NewEnergyNews: ORIGINAL REPORTING: Colorado And Minnesota Impose Carbon Costs On Utility Planning

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    Wednesday, March 28, 2018

    ORIGINAL REPORTING: Colorado And Minnesota Impose Carbon Costs On Utility Planning

    Carbon calculus: More states are adding carbon costs to utility planning guidelines; Colorado and Minnesota were two states that added carbon costs to planning guidelines. Now others are following suit

    Herman K. Trabish, Aug. 31, 2017 (Utility Dive)

    Editor’s note: This is one key way states can fill the gap left by the White House in the climate fight. No new state initiatives have emerged.

    The Trump administration is abdicating Obama-era climate regulations, but a small — and growing — number of states are taking matters into their own hands by requiring that the cost of carbon be included in resource planning. The federal social cost of carbon, developed by the former Obama administration’s interagency working group composed of federal scientists and economists monetizes the net damages of carbon dioxide emissions, necessitating the cost to be expressed as a range of dollar values. Minnesota, New York, Illinois, and California have all moved forward with work on the cost of carbon. The federal government used the social cost of carbon in more than 150 proposed and final regulatory measures, according to according to energy and environmental policy think tank Resources for the Future (RFF).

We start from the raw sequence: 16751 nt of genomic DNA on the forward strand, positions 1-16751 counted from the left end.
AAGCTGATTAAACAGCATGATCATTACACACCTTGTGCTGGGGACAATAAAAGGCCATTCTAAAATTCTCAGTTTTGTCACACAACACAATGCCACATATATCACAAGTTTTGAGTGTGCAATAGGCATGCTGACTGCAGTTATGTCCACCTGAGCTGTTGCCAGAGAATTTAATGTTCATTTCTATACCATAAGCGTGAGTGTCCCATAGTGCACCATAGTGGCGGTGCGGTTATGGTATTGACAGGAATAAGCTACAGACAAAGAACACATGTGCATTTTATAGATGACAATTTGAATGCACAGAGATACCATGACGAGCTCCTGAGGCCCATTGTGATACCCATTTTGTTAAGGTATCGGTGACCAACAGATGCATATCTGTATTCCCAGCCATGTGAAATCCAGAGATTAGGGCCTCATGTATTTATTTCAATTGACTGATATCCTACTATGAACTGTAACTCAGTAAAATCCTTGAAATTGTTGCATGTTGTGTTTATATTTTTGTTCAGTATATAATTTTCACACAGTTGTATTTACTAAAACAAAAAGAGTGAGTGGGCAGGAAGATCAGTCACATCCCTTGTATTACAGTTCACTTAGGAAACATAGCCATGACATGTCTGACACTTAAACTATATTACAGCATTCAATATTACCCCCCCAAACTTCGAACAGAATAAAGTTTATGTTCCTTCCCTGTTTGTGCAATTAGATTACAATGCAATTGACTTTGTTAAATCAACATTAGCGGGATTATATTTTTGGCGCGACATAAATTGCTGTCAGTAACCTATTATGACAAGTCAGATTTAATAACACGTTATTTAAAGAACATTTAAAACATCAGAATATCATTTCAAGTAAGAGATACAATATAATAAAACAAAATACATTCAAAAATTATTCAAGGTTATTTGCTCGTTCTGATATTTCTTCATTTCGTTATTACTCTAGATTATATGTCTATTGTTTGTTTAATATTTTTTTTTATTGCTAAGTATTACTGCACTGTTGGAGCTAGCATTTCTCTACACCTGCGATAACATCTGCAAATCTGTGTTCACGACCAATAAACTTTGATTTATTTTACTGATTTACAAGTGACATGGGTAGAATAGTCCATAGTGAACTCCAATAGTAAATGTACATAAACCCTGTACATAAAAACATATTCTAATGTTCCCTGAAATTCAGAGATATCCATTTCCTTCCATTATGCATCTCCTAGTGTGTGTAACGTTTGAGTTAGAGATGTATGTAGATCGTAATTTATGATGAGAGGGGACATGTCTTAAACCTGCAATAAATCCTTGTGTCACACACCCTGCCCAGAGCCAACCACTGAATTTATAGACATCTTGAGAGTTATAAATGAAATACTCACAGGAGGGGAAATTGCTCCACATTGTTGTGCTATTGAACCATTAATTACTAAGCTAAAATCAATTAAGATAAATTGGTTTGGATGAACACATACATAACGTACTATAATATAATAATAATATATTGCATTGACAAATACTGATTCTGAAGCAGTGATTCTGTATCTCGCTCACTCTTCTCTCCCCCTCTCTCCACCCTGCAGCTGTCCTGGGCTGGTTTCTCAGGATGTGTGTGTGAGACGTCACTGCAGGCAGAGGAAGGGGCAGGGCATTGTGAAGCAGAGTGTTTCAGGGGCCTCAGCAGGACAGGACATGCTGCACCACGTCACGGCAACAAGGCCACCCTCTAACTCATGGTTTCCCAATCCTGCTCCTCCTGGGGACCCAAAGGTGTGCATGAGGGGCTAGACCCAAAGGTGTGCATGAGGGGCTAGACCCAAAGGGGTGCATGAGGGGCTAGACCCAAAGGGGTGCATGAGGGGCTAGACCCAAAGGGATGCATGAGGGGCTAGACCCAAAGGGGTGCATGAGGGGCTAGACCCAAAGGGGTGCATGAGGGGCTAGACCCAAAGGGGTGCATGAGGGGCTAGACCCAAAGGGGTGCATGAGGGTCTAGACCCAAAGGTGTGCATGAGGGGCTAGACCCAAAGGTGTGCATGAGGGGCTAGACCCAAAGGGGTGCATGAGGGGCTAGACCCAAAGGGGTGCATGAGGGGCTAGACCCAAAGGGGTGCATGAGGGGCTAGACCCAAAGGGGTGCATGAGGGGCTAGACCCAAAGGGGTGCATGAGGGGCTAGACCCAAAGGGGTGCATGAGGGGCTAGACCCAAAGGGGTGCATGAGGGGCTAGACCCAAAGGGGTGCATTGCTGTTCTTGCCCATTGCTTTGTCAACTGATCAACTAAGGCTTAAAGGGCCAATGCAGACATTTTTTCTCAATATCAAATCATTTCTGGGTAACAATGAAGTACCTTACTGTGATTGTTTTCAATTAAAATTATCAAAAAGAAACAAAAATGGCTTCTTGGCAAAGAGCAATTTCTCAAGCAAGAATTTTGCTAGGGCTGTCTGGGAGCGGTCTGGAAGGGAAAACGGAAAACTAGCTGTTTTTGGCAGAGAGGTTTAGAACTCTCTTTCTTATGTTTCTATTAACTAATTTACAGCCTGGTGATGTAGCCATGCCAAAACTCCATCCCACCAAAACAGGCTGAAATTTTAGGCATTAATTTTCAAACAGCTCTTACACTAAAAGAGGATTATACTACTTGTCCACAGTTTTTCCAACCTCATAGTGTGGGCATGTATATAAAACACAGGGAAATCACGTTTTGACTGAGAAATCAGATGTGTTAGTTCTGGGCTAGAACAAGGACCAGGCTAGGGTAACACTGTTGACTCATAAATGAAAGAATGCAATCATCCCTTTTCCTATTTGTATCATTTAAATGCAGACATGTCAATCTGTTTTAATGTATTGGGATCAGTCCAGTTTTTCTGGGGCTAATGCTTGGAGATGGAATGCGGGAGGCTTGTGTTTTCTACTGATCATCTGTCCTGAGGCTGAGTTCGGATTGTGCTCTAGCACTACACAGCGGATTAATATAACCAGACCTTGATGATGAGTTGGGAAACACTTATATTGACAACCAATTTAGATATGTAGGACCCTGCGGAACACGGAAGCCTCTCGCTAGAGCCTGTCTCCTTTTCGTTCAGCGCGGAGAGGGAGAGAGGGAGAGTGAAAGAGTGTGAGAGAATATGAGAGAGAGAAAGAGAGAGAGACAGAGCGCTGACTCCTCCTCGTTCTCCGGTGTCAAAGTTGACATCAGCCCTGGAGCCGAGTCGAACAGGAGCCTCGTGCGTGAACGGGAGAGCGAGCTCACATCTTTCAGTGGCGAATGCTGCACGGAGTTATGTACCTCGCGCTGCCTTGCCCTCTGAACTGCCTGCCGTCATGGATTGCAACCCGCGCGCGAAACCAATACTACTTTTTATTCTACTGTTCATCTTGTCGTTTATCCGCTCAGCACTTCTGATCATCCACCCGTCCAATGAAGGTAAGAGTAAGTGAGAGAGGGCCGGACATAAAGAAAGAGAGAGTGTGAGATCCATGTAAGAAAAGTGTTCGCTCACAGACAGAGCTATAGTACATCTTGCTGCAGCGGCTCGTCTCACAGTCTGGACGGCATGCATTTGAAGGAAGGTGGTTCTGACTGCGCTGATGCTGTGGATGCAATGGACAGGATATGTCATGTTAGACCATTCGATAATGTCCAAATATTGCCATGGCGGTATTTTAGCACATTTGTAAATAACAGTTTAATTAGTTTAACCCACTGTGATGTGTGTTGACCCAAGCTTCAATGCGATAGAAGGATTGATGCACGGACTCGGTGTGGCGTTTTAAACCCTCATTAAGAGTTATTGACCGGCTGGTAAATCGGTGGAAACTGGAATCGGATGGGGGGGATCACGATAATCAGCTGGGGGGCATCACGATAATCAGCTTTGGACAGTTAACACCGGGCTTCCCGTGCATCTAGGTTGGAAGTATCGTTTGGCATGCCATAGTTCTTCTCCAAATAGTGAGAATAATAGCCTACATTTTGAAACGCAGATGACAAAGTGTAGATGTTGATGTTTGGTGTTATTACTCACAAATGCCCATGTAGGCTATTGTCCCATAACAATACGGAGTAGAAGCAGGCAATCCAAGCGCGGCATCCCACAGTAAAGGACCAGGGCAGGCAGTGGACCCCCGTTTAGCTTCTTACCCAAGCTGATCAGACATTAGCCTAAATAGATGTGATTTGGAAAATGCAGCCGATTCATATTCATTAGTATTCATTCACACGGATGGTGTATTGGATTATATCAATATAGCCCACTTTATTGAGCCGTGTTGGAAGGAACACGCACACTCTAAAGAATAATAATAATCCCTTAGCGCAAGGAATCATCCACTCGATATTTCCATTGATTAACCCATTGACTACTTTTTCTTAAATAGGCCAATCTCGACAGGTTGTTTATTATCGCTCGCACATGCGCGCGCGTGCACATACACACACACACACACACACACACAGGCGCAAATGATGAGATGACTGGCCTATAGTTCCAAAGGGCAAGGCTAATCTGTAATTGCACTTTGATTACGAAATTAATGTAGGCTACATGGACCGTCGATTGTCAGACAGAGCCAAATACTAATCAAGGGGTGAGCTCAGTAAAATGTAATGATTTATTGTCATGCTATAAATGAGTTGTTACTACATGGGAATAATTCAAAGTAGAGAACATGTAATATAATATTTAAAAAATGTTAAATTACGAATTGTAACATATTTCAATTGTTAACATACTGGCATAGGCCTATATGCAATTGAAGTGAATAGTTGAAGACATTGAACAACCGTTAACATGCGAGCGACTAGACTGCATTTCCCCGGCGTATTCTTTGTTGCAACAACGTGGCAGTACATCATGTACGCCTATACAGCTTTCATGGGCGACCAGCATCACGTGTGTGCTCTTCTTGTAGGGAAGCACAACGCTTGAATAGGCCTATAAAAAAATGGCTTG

Support gained momentum when Colorado became the first state to impose a regulatory requirement that utilities use it in resource planning. But that momentum was lost when a presidential executive order disbanded the working group in March. The order also specified that the social cost of carbon is no longer governmental policy. Its rollbacks and guidance was a clear indication that the White House is disengaging from scientific evaluation of the benefits of emissions reductions. Not all utilities are following that lead. In Minnesota, Xcel Energy called for “bold action” on carbon reduction and said it “does not question” the science of climate change, the legitimacy of externality pricing, or even the properly used social cost of carbon… click here for more

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